About 1756 Wabasha was in Montreal, offering himself for the murder of an English trader killed by another Dakota.
In the spring of 1766 Alexander Henry is with the Ojibwe on Lake Superior and learns of a battle between abt.400 Ojibwe & 600 Sioux (the Ojibwe lost 35 warriors). Jonathan Carver also leaves Michilimackinac for Sioux Country.
About 1770 the Ojibwe center of trade is moved from Lapointe to Sandy Lake.
Spring of 1774 Peter Pond is trading with the Dakota on the Minnesota River and documents an increase in Ojibwe-Dakota fighting. The next spring the two tribes meet in council at the mouth of that river and reach an agreement that each would stay on their side of the Mississippi.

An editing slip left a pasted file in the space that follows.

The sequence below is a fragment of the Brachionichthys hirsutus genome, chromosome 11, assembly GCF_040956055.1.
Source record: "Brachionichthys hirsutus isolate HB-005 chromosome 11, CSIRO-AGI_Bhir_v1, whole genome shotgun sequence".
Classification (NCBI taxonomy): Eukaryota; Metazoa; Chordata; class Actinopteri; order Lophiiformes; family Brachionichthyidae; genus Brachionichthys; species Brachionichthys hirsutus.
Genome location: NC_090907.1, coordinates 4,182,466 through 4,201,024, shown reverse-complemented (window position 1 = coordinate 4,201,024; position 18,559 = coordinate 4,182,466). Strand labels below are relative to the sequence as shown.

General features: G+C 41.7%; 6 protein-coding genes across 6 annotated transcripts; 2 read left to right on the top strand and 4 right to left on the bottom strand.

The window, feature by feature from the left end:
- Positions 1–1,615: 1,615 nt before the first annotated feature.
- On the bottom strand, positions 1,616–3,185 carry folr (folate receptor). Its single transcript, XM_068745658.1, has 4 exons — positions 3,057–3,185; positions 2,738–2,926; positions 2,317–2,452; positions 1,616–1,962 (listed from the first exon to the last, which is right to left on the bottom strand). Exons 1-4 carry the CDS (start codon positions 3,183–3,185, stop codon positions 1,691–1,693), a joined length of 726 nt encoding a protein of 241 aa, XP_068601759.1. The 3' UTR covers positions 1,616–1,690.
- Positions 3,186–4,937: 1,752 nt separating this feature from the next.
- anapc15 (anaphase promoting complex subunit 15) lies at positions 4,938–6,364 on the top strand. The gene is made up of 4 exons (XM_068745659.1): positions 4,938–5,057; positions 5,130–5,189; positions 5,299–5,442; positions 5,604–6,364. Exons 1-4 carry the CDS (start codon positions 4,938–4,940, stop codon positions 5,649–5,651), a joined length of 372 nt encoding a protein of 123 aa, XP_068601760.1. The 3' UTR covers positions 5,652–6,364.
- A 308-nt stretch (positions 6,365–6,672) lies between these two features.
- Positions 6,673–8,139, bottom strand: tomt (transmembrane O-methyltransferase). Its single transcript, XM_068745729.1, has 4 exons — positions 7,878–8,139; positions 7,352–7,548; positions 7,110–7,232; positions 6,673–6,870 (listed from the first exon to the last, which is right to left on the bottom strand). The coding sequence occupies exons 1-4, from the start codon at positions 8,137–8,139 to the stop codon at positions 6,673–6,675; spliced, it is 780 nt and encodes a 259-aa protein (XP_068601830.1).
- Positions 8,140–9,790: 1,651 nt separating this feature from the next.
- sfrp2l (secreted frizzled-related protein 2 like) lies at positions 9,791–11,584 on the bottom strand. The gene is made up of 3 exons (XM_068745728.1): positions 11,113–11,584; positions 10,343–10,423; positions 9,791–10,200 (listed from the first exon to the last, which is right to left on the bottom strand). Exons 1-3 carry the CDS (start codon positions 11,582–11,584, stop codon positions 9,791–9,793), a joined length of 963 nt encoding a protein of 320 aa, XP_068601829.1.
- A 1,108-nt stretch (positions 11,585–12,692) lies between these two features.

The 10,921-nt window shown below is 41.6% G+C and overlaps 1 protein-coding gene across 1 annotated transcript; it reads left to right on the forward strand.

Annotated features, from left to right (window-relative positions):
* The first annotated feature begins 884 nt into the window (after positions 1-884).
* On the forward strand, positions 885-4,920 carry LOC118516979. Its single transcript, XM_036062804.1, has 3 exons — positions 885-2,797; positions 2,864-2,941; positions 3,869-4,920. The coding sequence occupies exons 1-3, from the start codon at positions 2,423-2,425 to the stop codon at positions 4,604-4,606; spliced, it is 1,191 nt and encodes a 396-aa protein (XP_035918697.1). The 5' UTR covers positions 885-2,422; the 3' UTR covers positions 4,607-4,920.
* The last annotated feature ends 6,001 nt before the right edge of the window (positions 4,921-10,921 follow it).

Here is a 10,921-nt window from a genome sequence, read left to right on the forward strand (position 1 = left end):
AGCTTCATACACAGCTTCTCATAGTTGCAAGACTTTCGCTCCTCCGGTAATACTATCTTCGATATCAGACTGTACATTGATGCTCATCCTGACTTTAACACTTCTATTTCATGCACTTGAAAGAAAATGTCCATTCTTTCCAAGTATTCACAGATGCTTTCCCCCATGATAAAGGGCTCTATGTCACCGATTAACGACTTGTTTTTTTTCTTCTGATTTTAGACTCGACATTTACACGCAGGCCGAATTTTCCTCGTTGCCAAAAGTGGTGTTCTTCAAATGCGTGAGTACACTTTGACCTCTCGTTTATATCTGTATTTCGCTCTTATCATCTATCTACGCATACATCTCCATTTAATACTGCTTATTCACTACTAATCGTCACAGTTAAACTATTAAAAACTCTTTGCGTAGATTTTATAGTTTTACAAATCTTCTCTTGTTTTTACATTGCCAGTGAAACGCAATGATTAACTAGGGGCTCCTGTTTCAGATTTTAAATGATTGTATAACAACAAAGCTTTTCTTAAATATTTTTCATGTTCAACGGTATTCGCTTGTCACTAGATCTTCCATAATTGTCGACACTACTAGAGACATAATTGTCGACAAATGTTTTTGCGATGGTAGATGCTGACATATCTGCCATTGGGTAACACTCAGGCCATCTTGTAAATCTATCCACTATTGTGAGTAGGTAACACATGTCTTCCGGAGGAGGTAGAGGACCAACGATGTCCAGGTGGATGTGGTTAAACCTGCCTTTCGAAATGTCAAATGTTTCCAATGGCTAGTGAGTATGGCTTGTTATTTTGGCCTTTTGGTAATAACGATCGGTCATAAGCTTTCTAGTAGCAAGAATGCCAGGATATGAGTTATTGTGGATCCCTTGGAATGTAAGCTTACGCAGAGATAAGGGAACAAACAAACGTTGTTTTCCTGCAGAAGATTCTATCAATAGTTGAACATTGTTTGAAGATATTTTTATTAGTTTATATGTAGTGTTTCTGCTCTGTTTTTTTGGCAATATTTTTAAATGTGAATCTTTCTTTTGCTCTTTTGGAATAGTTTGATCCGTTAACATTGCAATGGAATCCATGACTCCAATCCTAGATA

1775 de Peyster holds a council with the Sioux, sending Wabasha & other Sioux representitives to Montreal
1778 Charles Gautier de Verville visited the Mdewakanton on the Upper St.Croix River & notes the Wahpetons moving closer to the mouth of the Minnesota River.
1778 Wabasha visits Montreal & receives a British General's commission.
In July of 1779 he was at Michilimackinac.
1779-81 Smallpox strikes Sioux villages.
Summer of 1780 Wabasha leads his warriors on a attack on St.Louis for the British.
July 1781 Spanish trader Pierre Dorion returns to St.Louis with 6 Sioux Chiefs for a council with Lt.Gov.Cruzat.
1783 George McBeath is sent by Mackinac commander Capt.Dan'l Robertson to hold a council at Prairie du Chien when British announced an end to the war - he meets with the Sioux there in May of that year.